I doubt I will be able to find the answers in this piece of writing however I can raise my concerns and offer ideas of possible ways forward. I wonder if a member of parliament’s child were attending my son’s state school what they would think/see/feel?

I am disappointed that the choices we are left to think through are: exiting the school, non-attendance and living with a sense of anxiety that has grown in my son and through our family. The social development versus academic achievement focus appears to have been the split that this school has made.

The thinking I have is that the school has grossly under estimated the effect that the focus and pressure toward academia could have on it’s key stage 3 and 4 progression results and overall exam achievements. A
socially and emotionally balanced pupil could perform 
academically better. Not just at exams but in life also. 

Something Else

Perhaps another way is to be found with education that invites collaboration, communication and creativity. Few children my son included are without the curiosity to look for answers or create story’s that make sense of the worlds that they inhabit. For their, our children’s, worlds are different to ours. They face challenges that are new for the planet, maybe we should be teaching all differently…  

Resources

Akala and Education

TES Small Schools Work

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One thought on “Educational Misses

  1. Hi Michael

    Just read your post today, to say that I’m absolutely furious is an understatement.

    I’m unable to make any comments so here it is, apologies upfront, I’m so angry at the lack of duty school take to protect our children, etc. School is a time where young people form their already growing identity. Please note these are just suggestions which I know you would’ve considered, but I’m just putting it out there….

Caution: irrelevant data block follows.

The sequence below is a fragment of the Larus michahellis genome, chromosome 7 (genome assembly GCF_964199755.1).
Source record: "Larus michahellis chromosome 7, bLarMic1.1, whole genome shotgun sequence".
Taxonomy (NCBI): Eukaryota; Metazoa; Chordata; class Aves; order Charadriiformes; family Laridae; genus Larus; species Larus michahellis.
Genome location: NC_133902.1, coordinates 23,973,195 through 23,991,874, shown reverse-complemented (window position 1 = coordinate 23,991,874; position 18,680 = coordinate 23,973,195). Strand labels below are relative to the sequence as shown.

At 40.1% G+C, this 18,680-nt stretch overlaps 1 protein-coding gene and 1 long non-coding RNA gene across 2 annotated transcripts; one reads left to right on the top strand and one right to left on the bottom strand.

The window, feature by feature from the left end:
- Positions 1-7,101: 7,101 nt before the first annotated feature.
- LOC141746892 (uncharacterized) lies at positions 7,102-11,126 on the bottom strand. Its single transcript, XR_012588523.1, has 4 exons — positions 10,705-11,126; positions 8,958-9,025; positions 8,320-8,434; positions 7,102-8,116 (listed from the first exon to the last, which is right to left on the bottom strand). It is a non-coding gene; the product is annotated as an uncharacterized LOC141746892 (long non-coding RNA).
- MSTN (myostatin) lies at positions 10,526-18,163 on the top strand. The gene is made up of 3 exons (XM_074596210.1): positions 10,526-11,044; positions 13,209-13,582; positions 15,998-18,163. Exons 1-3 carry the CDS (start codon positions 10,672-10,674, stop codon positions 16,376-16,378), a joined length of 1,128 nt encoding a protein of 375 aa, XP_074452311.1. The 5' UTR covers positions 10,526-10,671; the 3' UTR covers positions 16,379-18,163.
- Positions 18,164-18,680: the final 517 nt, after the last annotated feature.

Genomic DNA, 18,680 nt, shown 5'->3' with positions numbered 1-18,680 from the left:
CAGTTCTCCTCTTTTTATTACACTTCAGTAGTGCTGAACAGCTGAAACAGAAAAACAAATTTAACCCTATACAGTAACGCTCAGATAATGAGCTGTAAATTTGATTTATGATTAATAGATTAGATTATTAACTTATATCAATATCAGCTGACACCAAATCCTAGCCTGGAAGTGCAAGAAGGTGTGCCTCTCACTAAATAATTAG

Having had a son who went to three different schools and achieved. I know how difficult it can be for parents to be concerned about our children and rightly so. I wonder if you have considered your options? A better school outside the area? Discuss your concerns with the school and raise it with the Council? Being a pest! Home schooling and potentially hire a tutor who is willing and able to school your son at home under supervision from yourselves? This is proving a positive experience for other children that I know as they work around the children. Of course there is both positive and negative experiences in everything. Private school? Volunteer in the school to ensure that your son and others like him are cared for, because those who are naughty get attention? The list can be endless, consider your creativity. We have to be caring for our children.

    Sorry this sounds like a rant and me telling you what to do, I’m sorry about that, but the Jamaican patois is out. I’m so angry that your son has to go through this terrible experience!!!

    Best wishes

    Sue

    On Thu, 13 Dec 2018, 08:37 Michael Forfieh Counselling michael forfieh posted: ” Frank Morrison’s Art I have long admired. This > work is titled as Arithmetic. The pose of both students is emblematic… > The state of education My eldest son aged 11, came home from school > recently and shared that he had concerns about his experienc” >

    Like